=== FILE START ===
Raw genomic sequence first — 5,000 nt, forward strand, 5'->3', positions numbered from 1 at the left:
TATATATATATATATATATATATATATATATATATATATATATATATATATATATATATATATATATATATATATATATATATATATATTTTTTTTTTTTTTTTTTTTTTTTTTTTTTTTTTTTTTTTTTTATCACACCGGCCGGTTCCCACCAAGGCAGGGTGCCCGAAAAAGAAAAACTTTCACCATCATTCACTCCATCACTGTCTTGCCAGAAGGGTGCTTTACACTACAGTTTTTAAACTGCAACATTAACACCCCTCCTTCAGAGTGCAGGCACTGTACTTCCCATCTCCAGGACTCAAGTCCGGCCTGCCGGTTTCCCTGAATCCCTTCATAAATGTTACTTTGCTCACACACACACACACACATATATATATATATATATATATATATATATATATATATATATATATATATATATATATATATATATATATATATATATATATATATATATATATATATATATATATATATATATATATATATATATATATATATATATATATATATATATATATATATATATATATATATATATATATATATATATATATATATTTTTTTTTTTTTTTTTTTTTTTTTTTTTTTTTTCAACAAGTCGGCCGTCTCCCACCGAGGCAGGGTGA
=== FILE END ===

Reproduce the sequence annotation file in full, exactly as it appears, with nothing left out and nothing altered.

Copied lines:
Raw genomic sequence first — 5,000 nt, forward strand, 5'->3', positions numbered from 1 at the left:
TATATATATATATATATATATATATATATATATATATATATATATATATATATATATATATATATATATATATATATATATATATATATTTTTTTTTTTTTTTTTTTTTTTTTTTTTTTTTTTTTTTTTTTATCACACCGGCCGGTTCCCACCAAGGCAGGGTGCCCGAAAAAGAAAAACTTTCACCATCATTCACTCCATCACTGTCTTGCCAGAAGGGTGCTTTACACTACAGTTTTTAAACTGCAACATTAACACCCCTCCTTCAGAGTGCAGGCACTGTACTTCCCATCTCCAGGACTCAAGTCCGGCCTGCCGGTTTCCCTGAATCCCTTCATAAATGTTACTTTGCTCACACACACACACACACATATATATATATATATATATATATATATATATATATATATATATATATATATATATATATATATATATATATATATATATATATATATATATATATATATATATATATATATATATATATATATATATATATATATATATATATATATATATATATATATATATATATATATATATATATATATATATATATATTTTTTTTTTTTTTTTTTTTTTTTTTTTTTTTTTCAACAAGTCGGCCGTCTCCCACCGAGGCAGGGTGA